What's in a Word | All Blogs


Playful tricks

By Debra Dobbins

The word “shenanigan” is an Americanism with a murky past. According to the Online Eytmology Dictonary, it was first used around 1855. “Earliest records of it are in San Francisco and Sacramento, California. Suggestions include Spanish chanada, a shortened form of charranada ‘trick, deceit;’ or, less likely, German Schenigelei, peddler's argot for ‘work, craft,’ or the related German slang verb schinäglen,” the dictionary notes. “Another guess centers on Irish sionnach ‘fox.’"

I like the Irish theory best. After all, a fox stealing into a henhouse is surely full of mischief, aka shenanigans.

The word is most often used in its plural form. In recent years the meaning of “shenanigans” has broadened simply to mean playful tricks.

Illustration special to the Sentinel
 

COMMENTS

Please Login or Register to leave a comment.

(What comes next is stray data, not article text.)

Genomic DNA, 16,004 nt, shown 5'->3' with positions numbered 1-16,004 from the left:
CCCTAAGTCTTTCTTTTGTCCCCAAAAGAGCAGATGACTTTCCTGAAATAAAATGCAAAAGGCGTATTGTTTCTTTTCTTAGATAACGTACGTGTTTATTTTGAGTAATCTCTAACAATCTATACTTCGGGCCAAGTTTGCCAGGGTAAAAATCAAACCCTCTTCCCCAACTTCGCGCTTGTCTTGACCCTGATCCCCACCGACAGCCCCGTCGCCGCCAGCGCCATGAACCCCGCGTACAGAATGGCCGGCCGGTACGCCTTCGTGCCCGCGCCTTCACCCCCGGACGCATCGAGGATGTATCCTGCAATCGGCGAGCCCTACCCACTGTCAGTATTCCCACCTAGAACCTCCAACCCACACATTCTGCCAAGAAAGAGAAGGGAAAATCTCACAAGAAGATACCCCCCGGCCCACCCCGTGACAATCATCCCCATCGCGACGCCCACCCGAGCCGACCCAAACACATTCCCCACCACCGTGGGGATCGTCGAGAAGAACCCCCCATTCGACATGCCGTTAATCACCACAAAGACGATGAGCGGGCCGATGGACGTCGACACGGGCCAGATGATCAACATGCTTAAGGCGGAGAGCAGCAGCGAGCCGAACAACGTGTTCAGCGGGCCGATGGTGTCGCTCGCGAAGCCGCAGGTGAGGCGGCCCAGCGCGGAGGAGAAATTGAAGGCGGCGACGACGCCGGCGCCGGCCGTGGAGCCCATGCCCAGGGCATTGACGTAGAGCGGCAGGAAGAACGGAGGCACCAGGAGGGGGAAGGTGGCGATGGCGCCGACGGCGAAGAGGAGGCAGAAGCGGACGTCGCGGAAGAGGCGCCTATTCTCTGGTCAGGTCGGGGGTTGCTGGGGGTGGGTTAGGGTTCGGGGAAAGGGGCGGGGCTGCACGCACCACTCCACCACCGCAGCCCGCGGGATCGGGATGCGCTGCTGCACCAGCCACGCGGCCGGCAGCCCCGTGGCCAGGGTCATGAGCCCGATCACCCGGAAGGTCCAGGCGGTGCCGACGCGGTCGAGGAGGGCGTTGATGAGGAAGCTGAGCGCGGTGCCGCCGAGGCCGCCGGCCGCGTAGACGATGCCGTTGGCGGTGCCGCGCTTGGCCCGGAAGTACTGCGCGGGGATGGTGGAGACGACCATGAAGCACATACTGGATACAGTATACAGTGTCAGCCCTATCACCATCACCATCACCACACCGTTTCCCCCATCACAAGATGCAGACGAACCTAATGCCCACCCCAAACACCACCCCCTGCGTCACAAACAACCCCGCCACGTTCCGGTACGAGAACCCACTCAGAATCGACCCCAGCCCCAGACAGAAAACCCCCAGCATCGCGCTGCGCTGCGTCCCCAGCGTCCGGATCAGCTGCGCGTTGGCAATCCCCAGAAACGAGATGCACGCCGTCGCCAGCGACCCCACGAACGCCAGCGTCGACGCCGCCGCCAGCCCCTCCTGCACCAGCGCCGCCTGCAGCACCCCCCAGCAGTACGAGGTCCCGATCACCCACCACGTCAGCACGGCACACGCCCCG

Recent Posts
More purple potato pics
By Penny Stine
Wednesday, October 22, 2014

It’s a girl!
By Robin Dearing
Wednesday, October 22, 2014

Peak Color
By Ann Driggers
Monday, October 20, 2014

Lack of water impeding late season gardening efforts
By Penny Stine
Monday, October 20, 2014

Online Consignment Shopping
By Julie Norman
Friday, October 17, 2014


TOP JOBS




THE DAILY SENTINEL
734 S. Seventh St.
Grand Junction, CO 81501
970-242-5050
Editions
Subscribe to print edition
E-edition
Advertisers
Sign in to your account
Information

© 2014 Grand Junction Media, Inc.
By using this site you agree to the Visitor Agreement and the Privacy Policy